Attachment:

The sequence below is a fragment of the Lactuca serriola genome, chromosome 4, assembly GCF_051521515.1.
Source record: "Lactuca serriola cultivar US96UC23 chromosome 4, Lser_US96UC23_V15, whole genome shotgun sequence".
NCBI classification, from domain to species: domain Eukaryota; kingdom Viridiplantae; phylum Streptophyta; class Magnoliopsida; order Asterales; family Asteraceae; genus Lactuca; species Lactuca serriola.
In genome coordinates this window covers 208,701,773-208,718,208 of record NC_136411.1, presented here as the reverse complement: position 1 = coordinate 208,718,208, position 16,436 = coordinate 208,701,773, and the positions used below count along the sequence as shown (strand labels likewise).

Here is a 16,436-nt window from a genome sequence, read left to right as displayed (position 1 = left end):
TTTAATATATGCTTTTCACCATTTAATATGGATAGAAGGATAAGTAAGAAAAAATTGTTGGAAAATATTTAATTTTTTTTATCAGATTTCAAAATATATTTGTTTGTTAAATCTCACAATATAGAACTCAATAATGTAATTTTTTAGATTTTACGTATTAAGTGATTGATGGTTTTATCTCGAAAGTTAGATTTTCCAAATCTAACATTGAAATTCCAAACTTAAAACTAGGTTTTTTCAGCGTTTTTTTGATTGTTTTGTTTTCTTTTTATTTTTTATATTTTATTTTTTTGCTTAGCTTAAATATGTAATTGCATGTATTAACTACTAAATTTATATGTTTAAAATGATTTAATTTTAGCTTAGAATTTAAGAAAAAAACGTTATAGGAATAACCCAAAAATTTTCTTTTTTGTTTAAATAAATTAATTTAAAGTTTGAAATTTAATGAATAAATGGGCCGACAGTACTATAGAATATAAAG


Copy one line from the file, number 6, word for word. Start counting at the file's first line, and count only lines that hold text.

TTTAATATATGCTTTTCACCATTTAATATGGATAGAAGGATAAGTAAGAAAAAATTGTTGGAAAATATTTAATTTTTTTTATCAGATTTCAAAATATATTTGTTTGTTAAATCTCACAATATAGAACTCAATAATGTAATTTTTTAGATTTTACGTATTAAGTGATTGATGGTTTTATCTCGAAAGTTAGATTTTCCAAATCTAACATTGAAATTCCAAACTTAAAACTAGGTTTTTTCAGCGTTTTTTTGATTGTTTTGTTTTCTTTTTATTTTTTATATTTTATTTTTTTGCTTAGCTTAAATATGTAATTGCATGTATTAACTACTAAATTTATATGTTTAAAATGATTTAATTTTAGCTTAGAATTTAAGAAAAAAACGTTATAGGAATAACCCAAAAATTTTCTTTTTTGTTTAAATAAATTAATTTAAAGTTTGAAATTTAATGAATAAATGGGCCGACAGTACTATAGAATATAAAG